Green With Greed or Envy

Major kudos to The Irish Times for refusing to sign Taylor Swift’s contract and not publishing any images from the first of her two shows in Dublin. Not only that, they explained to their readers why they chose not to photograph her performance.

I hope this is the start of a trend.

The Halo Effect

In an interesting behind-the-scenes post on the Associated Press’ web site, Paul Colford looks into some complaints about the heavenly glow that occasionally appears behind politicians’ heads. J. David Ake, the AP Washington assistant chief of bureau of photography, notes that this issues has been raised for years – and they’ve included previous presidents with the same glow behind them as evidence.

Mark Hertzberg posted a link to this on the NPPA’s discussion list and it has generated a bit of conversation over there, most of it centered on why we cover press conferences at all when they are, to paraphrase Sean Elliot, made for tv events to start with. I’m not sure I’d go so far as to never cover them – certainly, when a president speaks, we should be there.

But the trickle down effect is strong and that’s where journalists need to step in and ask themselves what’s the real story, where is this information impacting our community – and that is where we need to put our resources. News conferences are low hanging fruit – easy to get to, easy to understand and, for a while, they can satisfy you. After a while, though, you’re left craving something more nourishing and meaningful.

And, somewhere along the line we have shortened our reach to deleterious fiscal impact. As we moved to simpler coverage – the speech instead of its content, the podium instead of the people – we’ve left our audience wanting more.

It is, perhaps, heretical to say this, but aside from presidential speeches, when it comes to politics maybe we should stop covering the news conferences visually. We can ask for the comments in advance (usually, not always) and then illustrate that.

The danger is the politicians can control the flow of information at some level. They can release the talk at the same time it takes place or schedule it so there isn’t time to do the actual reporting needed.

Is that a risk worth taking? I think so. No one remembers who was first on most news stories (despite the repeated marketing cries of news organizations). I didn’t choose my news source based on who was first, I chose it based on who gave me the most useful information.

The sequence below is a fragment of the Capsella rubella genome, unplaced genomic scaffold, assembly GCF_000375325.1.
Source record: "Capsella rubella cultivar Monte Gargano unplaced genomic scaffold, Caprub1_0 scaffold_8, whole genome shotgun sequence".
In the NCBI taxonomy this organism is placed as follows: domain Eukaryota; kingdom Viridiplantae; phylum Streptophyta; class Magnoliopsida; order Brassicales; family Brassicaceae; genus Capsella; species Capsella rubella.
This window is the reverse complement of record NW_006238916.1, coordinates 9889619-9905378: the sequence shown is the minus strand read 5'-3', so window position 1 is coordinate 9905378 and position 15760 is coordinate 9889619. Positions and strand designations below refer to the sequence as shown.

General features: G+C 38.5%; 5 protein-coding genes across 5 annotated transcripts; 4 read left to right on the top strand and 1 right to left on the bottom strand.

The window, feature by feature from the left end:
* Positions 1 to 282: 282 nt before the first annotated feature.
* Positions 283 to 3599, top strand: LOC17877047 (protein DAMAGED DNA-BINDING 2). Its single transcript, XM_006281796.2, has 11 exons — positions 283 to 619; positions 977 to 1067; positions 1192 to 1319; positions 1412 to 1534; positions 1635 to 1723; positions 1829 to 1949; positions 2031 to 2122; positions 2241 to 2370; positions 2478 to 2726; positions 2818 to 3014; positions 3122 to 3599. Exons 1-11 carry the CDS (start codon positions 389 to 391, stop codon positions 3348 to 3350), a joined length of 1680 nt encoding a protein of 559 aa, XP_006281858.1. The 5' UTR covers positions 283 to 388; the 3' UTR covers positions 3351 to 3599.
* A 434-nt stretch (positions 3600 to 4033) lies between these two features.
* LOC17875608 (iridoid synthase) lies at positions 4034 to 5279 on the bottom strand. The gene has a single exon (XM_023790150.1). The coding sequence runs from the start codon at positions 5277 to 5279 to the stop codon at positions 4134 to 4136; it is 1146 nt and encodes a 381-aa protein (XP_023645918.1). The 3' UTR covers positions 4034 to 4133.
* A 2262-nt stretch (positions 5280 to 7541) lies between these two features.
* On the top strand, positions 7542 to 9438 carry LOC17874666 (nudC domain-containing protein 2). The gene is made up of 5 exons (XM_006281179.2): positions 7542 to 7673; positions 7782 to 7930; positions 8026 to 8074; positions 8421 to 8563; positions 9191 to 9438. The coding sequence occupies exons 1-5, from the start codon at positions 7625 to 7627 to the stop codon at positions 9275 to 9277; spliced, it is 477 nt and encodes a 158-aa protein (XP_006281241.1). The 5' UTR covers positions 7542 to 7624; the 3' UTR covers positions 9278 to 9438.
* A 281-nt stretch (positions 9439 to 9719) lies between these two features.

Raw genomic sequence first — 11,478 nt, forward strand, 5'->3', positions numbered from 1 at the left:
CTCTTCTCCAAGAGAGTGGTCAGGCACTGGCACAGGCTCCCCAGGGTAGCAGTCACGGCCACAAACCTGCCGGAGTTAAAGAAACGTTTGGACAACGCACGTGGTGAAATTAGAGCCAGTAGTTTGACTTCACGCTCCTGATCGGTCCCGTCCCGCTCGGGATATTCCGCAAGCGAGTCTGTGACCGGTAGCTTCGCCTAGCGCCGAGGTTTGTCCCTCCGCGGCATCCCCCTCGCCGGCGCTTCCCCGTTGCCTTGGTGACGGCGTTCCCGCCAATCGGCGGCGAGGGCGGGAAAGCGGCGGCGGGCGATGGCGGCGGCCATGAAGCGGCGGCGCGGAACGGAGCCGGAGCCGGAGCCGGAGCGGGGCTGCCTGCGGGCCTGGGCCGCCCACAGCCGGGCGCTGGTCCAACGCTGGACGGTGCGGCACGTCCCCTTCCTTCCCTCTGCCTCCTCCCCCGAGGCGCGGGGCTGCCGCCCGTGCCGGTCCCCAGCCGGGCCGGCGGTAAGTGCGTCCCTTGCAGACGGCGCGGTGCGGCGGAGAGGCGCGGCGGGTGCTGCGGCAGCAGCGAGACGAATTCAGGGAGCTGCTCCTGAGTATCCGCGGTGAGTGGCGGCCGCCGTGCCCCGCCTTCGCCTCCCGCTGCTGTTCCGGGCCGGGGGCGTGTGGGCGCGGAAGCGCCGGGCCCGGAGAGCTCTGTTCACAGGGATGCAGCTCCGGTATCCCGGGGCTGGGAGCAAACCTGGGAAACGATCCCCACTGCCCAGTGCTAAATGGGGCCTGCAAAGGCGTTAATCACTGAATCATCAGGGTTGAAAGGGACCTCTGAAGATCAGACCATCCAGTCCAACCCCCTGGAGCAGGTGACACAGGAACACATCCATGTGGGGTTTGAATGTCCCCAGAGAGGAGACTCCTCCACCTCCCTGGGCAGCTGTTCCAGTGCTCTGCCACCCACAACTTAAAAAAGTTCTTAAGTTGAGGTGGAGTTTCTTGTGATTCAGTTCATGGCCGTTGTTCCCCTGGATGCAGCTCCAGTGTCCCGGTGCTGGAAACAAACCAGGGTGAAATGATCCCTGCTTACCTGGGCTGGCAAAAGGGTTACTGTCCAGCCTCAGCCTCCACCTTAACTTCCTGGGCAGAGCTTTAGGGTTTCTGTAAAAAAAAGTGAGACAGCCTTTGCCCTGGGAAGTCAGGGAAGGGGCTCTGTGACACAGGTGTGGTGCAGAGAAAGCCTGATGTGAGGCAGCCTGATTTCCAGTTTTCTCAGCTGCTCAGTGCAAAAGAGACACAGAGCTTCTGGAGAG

Senator so-and-so standing in a field doesn’t tell me much beyond what the field looks like. But show me what she’s talking about and then you’ve given me something useful, something I’m willing to pay for.

An Exhibition on Ethics

Over at The New York Times’ Lens blog, James Estrin has a piece up about a new exhibit at the Bronx Documentary Center titled, “Altered Images: 150 Years of Posed and Manipulated Documentary Photography.” The post has an interview with Michael Kamber, one of the co-curators and it’s worth a read.

Was happy to see that two of my major concerns – the lack of editors and the move to independents – are touched upon:

“I think the main reason is that photography is a lot more democratic today and I think that’s great,” Mr. Kamber, 51, said. “But 20 years ago there were more staff photographers, and they knew very clearly that altering a photo was a fireable offense. Newspapers are laying off photographers by the hundreds, and there are all these young freelancers who have not been properly trained in what is or is not allowable or ethical.”

When Mr. Kamber was a young freelancer, his editors looked at his contact sheets and could more easily tell if a photograph had been posed by studying the frames before and after. Today photojournalists send in single images from the field and can easily alter them on their laptop or smartphone.

Well, That Escalated …

A few days ago, Taylor Swift posted an open letter to Apple complaining about their new Music service.

I’m sure you are aware that Apple Music will be offering a free 3 month trial to anyone who signs up for the service. I’m not sure you know that Apple Music will not be paying writers, producers, or artists for those three months. I find it to be shocking, disappointing, and completely unlike this historically progressive and generous company.